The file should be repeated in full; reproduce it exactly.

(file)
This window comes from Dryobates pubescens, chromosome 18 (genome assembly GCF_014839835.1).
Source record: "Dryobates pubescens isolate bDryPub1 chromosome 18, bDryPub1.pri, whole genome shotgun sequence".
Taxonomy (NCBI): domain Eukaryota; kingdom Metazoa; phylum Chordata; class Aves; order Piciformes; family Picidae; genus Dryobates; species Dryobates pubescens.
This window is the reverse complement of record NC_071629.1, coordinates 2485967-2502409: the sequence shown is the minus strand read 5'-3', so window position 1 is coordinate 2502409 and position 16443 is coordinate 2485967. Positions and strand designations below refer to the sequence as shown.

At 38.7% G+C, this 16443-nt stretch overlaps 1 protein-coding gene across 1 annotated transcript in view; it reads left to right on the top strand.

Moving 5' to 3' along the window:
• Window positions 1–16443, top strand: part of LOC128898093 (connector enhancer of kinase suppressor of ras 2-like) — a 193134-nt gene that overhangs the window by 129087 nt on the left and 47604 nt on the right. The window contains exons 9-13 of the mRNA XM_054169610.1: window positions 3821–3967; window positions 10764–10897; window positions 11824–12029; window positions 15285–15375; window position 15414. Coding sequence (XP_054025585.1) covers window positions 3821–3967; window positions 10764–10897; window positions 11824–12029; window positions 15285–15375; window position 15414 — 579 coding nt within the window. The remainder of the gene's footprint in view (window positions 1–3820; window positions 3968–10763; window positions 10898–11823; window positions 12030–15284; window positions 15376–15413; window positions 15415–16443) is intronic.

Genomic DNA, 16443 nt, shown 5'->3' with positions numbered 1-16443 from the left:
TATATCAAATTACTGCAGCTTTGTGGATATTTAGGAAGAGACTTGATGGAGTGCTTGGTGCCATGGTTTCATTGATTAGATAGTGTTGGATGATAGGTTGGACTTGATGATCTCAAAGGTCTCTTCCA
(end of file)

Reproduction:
This window comes from Dryobates pubescens, chromosome 18 (genome assembly GCF_014839835.1).
Source record: "Dryobates pubescens isolate bDryPub1 chromosome 18, bDryPub1.pri, whole genome shotgun sequence".
Taxonomy (NCBI): domain Eukaryota; kingdom Metazoa; phylum Chordata; class Aves; order Piciformes; family Picidae; genus Dryobates; species Dryobates pubescens.
This window is the reverse complement of record NC_071629.1, coordinates 2485967-2502409: the sequence shown is the minus strand read 5'-3', so window position 1 is coordinate 2502409 and position 16443 is coordinate 2485967. Positions and strand designations below refer to the sequence as shown.

At 38.7% G+C, this 16443-nt stretch overlaps 1 protein-coding gene across 1 annotated transcript in view; it reads left to right on the top strand.

Moving 5' to 3' along the window:
• Window positions 1–16443, top strand: part of LOC128898093 (connector enhancer of kinase suppressor of ras 2-like) — a 193134-nt gene that overhangs the window by 129087 nt on the left and 47604 nt on the right. The window contains exons 9-13 of the mRNA XM_054169610.1: window positions 3821–3967; window positions 10764–10897; window positions 11824–12029; window positions 15285–15375; window position 15414. Coding sequence (XP_054025585.1) covers window positions 3821–3967; window positions 10764–10897; window positions 11824–12029; window positions 15285–15375; window position 15414 — 579 coding nt within the window. The remainder of the gene's footprint in view (window positions 1–3820; window positions 3968–10763; window positions 10898–11823; window positions 12030–15284; window positions 15376–15413; window positions 15415–16443) is intronic.

Genomic DNA, 16443 nt, shown 5'->3' with positions numbered 1-16443 from the left:
TATATCAAATTACTGCAGCTTTGTGGATATTTAGGAAGAGACTTGATGGAGTGCTTGGTGCCATGGTTTCATTGATTAGATAGTGTTGGATGATAGGTTGGACTTGATGATCTCAAAGGTCTCTTCCA